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Recent trends in customer service delivery show that an increasing number of Americans are now working home based customer service jobs, a position that provides a consistent income, flexible schedules and allows full-time telecommuting. In fact more than 250,000 Americans work “virtually” from home offices throughout North America and an estimated 80,000 of these virtual jobs are home based customer service jobs. Even more surprising is that virtual call centers in the United States are growing faster than traditional call centers, both domestic AND offshore. The number of U.S. home-based contact agents will have grown at an annual clip of 20% between 2009 and 2012, from about 50,000 to more than 80,000, according to Datamonitor projections. That’s quite a bit faster than the growth rate for call centers in India (+4%) and the Philippines (+9%).
What factors are contributing to the new trend?
1. More and more U.S. home based contact centers are using high-speed broadband connectivity and new technology like video conferencing to improve the customer/client experience. For example, Eleution, a Wyoming-based company, employs several hundred online teachers who teach English to students in Asia via videoconferencing software. Companies like Myngle and EduFire are revolutionizing the educational process through U.S. based home contact centers that use teleconferencing.
2. Telecommuting improves employee productivity. Extensive research and case studies show that the majority of workers are substantially more productive when they’re working from home versus in a corporate setting/cubicle where they are likely to be surrounded by frequent interruptions/distractions such as background noise, office chit-chat, gossip, flirting, ringing cell phones, constant haggling from a boss, supervisor, etc.
3. It saves businesses tons of cash in a down economy when they need it most. A new report titled, ‘Workshifting Benefits: The Bottom Line’, states that businesses can save up to $10,000 per year per employee by utilizing virtual jobs, such as home based customer service jobs. These savings come from reduced rent and office space, reduced utilities, reduced absenteeism, reduced employee turnover, and increased productivity. And that statistic is for workers that only telecommute from home 50% of the time (the national average for employees who telecommute).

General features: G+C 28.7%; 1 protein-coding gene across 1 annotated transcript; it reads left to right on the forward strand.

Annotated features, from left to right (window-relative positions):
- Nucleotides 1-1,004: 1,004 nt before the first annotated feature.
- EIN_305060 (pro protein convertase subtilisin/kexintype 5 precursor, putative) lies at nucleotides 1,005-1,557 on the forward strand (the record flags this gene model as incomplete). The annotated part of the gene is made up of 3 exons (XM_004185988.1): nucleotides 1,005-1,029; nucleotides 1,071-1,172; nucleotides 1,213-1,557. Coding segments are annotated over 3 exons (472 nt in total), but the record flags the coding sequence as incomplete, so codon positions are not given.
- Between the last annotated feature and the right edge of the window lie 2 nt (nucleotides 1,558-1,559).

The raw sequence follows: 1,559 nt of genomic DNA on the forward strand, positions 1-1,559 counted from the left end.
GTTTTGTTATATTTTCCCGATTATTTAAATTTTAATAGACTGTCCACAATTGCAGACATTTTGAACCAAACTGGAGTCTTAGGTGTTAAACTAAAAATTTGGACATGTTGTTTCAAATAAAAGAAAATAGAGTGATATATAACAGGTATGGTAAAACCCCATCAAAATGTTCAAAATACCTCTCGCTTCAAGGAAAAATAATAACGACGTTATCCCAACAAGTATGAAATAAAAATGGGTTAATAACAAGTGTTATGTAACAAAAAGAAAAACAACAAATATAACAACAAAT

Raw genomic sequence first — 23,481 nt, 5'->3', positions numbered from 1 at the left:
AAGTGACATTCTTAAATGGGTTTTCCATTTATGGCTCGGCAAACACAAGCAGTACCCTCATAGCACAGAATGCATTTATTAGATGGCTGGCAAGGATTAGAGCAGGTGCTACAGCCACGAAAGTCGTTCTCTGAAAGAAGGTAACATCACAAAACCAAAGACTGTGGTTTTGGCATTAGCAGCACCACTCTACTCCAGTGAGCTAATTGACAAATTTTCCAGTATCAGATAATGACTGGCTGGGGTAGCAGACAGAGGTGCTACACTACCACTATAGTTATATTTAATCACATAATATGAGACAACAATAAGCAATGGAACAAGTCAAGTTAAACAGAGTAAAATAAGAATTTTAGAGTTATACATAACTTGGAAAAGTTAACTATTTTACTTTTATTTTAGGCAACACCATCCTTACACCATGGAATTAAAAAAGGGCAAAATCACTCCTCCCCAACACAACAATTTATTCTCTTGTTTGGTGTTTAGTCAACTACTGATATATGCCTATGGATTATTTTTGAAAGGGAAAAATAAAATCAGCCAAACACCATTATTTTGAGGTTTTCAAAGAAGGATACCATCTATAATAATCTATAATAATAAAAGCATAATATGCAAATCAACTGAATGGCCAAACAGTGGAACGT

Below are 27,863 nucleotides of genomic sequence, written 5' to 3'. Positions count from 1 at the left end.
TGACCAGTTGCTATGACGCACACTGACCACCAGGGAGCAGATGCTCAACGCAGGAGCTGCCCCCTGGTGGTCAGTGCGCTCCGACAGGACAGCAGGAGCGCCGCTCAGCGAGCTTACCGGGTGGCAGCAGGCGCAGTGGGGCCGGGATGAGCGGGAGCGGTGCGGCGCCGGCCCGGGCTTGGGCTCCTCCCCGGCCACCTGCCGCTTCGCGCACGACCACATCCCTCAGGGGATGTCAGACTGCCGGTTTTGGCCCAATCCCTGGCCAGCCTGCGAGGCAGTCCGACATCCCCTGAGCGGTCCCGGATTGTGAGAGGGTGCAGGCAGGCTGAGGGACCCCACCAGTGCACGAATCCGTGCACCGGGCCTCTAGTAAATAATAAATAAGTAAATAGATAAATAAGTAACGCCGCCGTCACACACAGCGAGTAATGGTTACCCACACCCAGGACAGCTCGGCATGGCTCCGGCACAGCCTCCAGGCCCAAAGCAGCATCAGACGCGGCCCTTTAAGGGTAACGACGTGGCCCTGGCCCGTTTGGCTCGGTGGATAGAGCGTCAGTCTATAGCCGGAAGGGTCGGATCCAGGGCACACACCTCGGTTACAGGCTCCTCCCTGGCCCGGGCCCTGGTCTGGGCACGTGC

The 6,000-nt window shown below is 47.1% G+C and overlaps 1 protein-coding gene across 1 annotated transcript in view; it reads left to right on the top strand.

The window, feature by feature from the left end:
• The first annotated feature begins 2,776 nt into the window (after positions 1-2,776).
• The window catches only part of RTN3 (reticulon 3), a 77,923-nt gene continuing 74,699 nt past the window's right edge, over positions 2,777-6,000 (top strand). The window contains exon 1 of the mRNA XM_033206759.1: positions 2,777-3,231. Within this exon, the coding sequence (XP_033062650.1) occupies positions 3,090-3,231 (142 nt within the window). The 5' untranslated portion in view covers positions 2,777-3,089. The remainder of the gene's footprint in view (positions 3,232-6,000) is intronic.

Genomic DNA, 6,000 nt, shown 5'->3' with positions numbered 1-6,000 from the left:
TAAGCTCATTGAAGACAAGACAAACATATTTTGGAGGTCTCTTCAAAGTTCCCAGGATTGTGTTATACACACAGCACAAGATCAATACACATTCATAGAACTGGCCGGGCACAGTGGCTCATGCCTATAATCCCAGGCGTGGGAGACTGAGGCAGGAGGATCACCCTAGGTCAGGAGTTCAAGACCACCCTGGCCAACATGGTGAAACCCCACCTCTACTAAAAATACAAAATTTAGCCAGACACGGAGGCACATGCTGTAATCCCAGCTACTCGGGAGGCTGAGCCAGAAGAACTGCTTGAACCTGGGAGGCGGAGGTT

4. Employees save money. The average teleworker will save between $2,000 and $6,800 per year, mostly the result of reduced fuel spending and less money spent on meals away from home. At $4.00 per gallon driving 20 miles (the average national one-way commute) to work and back costs about $8 a day at 20 miles per gallon. That’s $1,920 spent in a year on gas if you work 5 days a week. If lunch and coffee costs you a combined $10 a day that’s another $2,400 per year. Add on some miscellaneous expenses for vehicle wear and tear, dry cleaning your work clothes, etc. and it all adds up.
5. The government loves businesses that employ virtual workers and therefore offers tax incentives for implementing telework programs. There are also numerous state and local governments running out of money to build and maintain expensive public transportation systems. For starving municipalities telework is the answer.
6. There are compelling environmental reasons. If everyone who could work from home did (40% of U.S. employees hold jobs that that could be done at home) we could reduce petroleum usage by 80%.